And of course, there was the ageless James.

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In his 15th season, only James can make a 44-point night appear routine. On a nightly basis James mixes unmatched physical skill with his doctorate-level basketball I.Q. — as he did on one particular play.

In the opening quarter, when Celtics rookie Jayson Tatum seemingly made an impetuous move for a monster dunk, and missed, James showed composure and patience. He dribbled calmly until noticing his open lane then drove around Marcus Morris. He finished the layup, drew the foul and celebrated the five-point swing by pointing his index fingers to count the basket. One of his many highlights while passing Abdul-Jabbar.

"Listen, any time I'm in the same breath with the greats, I know you guys hear me say it over and over," James said, "it's just humbling."

Cleveland started the season as the oldest team in the NBA with an average age of 30. By the trade deadline, the team made the effort to get younger and brought in 20-somethings Jordan Clarkson, Rodney Hood and Larry Nance Jr., along with Hill. Yet on Monday, the three younger players played a combined 14 minutes and spent most of the game learning from the veterans.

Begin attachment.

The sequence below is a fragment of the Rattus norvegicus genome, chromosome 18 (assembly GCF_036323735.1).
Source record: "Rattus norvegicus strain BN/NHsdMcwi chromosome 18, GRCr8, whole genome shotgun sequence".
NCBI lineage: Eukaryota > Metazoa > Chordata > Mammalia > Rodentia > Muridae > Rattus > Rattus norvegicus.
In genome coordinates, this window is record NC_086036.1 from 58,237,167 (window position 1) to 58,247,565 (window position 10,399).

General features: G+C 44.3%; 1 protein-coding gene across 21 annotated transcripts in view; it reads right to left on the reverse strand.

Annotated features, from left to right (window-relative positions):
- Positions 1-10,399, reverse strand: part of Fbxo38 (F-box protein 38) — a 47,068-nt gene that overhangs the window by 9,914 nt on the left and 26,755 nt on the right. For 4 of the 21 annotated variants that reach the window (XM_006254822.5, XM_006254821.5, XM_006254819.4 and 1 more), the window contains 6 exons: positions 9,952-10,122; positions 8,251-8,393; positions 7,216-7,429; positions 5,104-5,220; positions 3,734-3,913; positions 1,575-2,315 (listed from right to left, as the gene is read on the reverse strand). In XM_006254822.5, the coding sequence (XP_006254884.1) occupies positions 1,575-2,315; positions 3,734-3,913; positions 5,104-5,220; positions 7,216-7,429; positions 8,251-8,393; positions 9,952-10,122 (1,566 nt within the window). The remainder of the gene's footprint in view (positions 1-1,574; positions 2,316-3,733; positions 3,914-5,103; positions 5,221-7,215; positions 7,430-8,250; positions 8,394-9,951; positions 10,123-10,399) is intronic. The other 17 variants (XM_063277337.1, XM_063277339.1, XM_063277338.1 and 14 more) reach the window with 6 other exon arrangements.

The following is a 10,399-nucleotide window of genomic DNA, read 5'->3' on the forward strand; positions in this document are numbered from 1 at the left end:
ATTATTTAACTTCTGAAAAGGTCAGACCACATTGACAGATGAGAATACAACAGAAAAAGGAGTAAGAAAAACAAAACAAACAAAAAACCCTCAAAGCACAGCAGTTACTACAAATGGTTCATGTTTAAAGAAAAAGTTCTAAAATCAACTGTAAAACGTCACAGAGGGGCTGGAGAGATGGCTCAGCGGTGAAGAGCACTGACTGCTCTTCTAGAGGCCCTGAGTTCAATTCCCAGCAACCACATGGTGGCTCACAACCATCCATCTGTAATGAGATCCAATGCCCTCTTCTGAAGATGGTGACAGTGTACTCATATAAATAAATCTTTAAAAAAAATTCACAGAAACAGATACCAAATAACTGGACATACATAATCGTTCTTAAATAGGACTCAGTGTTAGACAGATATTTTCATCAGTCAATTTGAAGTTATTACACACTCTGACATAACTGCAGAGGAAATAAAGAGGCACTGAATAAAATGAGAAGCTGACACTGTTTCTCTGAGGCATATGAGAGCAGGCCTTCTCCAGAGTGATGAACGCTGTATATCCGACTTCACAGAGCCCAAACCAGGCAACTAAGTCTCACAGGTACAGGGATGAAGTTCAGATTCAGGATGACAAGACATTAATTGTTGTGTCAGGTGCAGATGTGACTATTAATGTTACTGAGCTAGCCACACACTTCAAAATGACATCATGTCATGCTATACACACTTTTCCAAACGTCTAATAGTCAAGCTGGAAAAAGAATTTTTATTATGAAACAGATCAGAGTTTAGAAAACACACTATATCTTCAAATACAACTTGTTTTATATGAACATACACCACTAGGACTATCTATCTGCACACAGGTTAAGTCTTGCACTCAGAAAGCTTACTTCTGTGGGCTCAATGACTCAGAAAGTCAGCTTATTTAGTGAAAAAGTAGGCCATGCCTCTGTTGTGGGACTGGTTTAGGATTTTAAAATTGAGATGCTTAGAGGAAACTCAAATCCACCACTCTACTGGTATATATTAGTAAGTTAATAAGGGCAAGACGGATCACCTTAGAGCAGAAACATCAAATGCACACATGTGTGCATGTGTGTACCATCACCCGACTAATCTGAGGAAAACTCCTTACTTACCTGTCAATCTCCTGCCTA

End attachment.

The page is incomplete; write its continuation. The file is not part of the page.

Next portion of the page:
"It's been cool to see these guys' work ethic, to be honest with you," Nance said a day before Game 4. "Not to say I'm not a hard worker or anything like that but to see Kyle Korver come in here at 15 years in the league. LeBron, 15 years in the league. Kendrick Perkins, who you know can't jump over a phone book, come in here and work every single day on their rest and still getting better and bettering themselves as players, it's eye-opening to see. It speaks to their level of professionalism."